Python's popular Requests library is said to be thread-safe on its home page, but no further details are given. If I call requests.session(), can I then safely pass this object to multiple threads like so:

session = requests.session()
for i in xrange(thread_count):

and make requests using the same connection pool in multiple threads?

If so, is this the recommended approach, or should each thread be given its own connection pool? (Assuming the total size of all the individual connection pools summed to the size of what would be one big connection pool, like the one above.) What are the pros and cons of each approach?

  • Did you figure out which is better? I'm currently running into nearly the same question. I was thinking a new session for each thread so as to not bottleneck all requests in a single connection pool. – Marcel Wilson Nov 6 '13 at 19:36
  • @Marcel Wilson Not exactly. Although for one of my projects where I was using a session object to request the same URL over and over again, I sent the same session object to all of the threads. The application does seem to work, but I am still not sure what the better approach is. Note, though, that my problem was not with bottlenecking the connection pools, but was instead with opening too many connections and sending too many requests at a time. – DJG Nov 7 '13 at 12:25
  • Requests is built on top of urllib3. The thread-safety of requests is largely due to the thread-safety of urllib3, the doucmentation for which discusses thread safety in greater detail. – selllikesybok Nov 20 '13 at 14:06
  • @dg123 I ended up creating a session in the for loop. Each thread gets it's own connection pool. – Marcel Wilson Dec 12 '13 at 21:52

After reviewing the source of requests.session, I'm going to say the session object might be thread-safe, depending on the implementation of CookieJar being used.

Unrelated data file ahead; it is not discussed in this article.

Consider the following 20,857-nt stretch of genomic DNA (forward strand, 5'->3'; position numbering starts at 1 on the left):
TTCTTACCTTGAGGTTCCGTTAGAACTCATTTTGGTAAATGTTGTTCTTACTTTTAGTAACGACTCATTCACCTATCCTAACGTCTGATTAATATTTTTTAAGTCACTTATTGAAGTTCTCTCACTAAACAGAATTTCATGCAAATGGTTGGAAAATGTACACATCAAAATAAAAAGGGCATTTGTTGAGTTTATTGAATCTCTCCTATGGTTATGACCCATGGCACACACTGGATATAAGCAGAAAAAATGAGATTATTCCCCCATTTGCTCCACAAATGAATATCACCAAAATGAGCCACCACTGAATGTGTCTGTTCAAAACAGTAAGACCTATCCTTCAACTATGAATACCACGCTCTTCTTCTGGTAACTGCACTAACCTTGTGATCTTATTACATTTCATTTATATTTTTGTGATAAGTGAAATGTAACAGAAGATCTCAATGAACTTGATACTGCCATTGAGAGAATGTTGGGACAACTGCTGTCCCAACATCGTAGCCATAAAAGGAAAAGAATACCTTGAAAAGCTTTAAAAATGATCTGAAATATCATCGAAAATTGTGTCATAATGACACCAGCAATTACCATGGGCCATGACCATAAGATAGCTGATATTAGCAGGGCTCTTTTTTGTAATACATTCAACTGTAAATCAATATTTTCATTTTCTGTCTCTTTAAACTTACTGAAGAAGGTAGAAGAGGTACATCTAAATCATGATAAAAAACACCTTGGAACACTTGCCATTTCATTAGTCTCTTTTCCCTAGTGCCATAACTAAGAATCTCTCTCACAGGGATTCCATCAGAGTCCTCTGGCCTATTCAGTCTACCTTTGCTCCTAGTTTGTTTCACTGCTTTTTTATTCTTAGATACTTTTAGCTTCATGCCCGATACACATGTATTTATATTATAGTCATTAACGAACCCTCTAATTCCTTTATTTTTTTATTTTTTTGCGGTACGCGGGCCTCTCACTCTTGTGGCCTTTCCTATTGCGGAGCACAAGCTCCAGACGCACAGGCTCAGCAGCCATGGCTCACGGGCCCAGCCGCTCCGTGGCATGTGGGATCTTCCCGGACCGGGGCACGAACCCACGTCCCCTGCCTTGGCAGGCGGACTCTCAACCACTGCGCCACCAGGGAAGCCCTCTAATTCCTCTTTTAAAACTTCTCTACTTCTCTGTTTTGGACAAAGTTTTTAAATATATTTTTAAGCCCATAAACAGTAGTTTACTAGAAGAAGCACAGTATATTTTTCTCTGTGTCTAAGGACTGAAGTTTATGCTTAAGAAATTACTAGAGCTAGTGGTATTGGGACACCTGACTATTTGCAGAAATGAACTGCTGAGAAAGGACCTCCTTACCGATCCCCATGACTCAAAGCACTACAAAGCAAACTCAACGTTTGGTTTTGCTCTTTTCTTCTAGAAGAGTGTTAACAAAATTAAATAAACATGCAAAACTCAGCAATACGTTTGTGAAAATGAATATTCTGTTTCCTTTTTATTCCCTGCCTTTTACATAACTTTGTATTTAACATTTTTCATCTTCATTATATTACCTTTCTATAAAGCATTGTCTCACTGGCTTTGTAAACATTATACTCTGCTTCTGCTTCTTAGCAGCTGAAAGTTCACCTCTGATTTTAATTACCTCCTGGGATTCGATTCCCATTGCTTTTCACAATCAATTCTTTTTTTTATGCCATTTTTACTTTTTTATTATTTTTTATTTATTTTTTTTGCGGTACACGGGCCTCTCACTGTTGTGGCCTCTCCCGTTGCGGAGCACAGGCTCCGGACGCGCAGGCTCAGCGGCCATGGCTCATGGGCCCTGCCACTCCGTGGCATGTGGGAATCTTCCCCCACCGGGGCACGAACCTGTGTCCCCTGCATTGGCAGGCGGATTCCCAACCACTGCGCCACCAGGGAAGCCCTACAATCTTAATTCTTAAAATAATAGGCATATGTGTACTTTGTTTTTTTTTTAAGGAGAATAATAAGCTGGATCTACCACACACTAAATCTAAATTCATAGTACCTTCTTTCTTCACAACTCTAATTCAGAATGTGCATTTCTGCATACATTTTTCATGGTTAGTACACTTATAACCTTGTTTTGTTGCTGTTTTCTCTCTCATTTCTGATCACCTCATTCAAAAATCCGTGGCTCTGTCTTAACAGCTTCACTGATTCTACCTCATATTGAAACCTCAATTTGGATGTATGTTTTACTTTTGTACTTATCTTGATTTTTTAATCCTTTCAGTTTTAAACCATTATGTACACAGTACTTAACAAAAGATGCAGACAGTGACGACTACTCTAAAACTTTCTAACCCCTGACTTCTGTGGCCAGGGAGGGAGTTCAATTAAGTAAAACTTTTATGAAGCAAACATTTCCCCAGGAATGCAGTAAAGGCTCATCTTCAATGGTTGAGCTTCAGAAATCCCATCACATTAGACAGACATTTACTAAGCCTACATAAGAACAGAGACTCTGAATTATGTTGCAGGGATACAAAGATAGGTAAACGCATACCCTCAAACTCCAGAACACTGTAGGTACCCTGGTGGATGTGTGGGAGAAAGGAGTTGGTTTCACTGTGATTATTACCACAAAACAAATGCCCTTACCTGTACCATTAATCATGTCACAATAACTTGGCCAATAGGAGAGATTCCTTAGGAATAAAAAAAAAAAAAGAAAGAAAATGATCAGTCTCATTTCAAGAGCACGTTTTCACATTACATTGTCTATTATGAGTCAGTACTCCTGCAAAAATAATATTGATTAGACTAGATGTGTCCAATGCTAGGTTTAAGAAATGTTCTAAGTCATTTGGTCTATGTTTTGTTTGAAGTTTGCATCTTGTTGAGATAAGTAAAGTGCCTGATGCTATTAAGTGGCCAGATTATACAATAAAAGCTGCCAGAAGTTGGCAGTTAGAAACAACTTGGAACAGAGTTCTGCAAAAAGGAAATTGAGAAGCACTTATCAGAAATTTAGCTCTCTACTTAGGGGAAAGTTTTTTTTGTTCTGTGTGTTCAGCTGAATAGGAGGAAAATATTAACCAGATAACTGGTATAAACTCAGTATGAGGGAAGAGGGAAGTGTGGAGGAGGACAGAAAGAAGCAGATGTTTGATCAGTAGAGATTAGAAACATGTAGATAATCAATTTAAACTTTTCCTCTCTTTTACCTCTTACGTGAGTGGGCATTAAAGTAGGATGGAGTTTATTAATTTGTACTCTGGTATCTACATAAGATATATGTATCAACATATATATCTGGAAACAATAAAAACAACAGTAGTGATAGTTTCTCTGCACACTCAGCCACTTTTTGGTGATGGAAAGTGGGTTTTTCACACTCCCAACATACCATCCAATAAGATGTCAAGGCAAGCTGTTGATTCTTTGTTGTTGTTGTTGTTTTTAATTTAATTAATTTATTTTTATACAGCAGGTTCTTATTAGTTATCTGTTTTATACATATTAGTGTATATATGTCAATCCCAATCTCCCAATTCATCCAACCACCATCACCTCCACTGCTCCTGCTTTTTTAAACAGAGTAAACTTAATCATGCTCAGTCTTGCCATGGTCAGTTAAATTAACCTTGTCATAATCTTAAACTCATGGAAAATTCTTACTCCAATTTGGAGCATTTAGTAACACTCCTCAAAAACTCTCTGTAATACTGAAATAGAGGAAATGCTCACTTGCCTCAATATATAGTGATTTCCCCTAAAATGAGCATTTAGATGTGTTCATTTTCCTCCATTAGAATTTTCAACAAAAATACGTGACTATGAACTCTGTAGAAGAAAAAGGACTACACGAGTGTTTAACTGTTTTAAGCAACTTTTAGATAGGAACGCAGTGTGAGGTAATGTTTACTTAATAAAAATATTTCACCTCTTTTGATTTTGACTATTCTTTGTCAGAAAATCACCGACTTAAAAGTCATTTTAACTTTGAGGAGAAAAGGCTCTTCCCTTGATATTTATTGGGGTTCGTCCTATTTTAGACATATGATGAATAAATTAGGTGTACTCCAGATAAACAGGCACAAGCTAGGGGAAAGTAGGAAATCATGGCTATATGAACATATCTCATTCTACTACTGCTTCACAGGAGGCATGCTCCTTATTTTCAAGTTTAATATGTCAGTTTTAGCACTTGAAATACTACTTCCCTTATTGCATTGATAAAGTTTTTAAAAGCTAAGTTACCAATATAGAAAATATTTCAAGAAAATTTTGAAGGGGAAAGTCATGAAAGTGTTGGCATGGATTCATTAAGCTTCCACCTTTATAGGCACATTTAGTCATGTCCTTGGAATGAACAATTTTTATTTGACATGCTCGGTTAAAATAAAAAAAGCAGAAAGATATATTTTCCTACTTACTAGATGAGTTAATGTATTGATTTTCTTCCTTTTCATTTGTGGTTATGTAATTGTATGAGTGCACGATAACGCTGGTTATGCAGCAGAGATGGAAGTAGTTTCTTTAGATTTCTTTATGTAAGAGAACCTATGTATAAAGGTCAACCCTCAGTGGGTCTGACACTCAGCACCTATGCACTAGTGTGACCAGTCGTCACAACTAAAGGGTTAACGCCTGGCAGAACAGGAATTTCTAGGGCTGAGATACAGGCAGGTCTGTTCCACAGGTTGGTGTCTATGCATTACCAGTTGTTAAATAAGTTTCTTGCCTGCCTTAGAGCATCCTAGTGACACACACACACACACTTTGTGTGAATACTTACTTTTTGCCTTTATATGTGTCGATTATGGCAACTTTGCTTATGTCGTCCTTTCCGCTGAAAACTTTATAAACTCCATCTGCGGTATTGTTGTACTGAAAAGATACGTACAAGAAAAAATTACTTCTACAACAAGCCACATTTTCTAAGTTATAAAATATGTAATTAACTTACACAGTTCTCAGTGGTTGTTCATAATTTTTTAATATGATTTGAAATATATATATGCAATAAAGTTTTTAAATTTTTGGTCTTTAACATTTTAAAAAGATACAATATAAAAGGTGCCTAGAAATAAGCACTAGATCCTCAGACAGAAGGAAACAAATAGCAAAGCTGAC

Session.prepare_request reads from self.cookies, and Session.send calls extract_cookies_to_jar(self.cookies, ...), and that calls jar.extract_cookies(...) (jar being self.cookies in this case).

The source for Python 2.7's cookielib acquires a lock (threading.RLock) while it updates the jar, so it appears to be thread-safe. On the other hand, the documentation for cookielib says nothing about thread-safety, so maybe this feature should not be depended on?


If your threads are mutating any attributes of the session object such as headers, proxies, stream, etc. or calling the mount method or using the session with the with statement, etc. then it is not thread-safe.

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  • 1
    Yet, I assume if you do my_session.get(url, headers={"something": "something"}) this should not be an issue. – PascalVKooten Apr 12 at 10:28

https://github.com/kennethreitz/requests/issues/1871 implies that Session is not thread-safe, and that at least one maintainer recommends one Session per thread.

I just opened https://github.com/kennethreitz/requests/issues/2766 to clarify the documentation.

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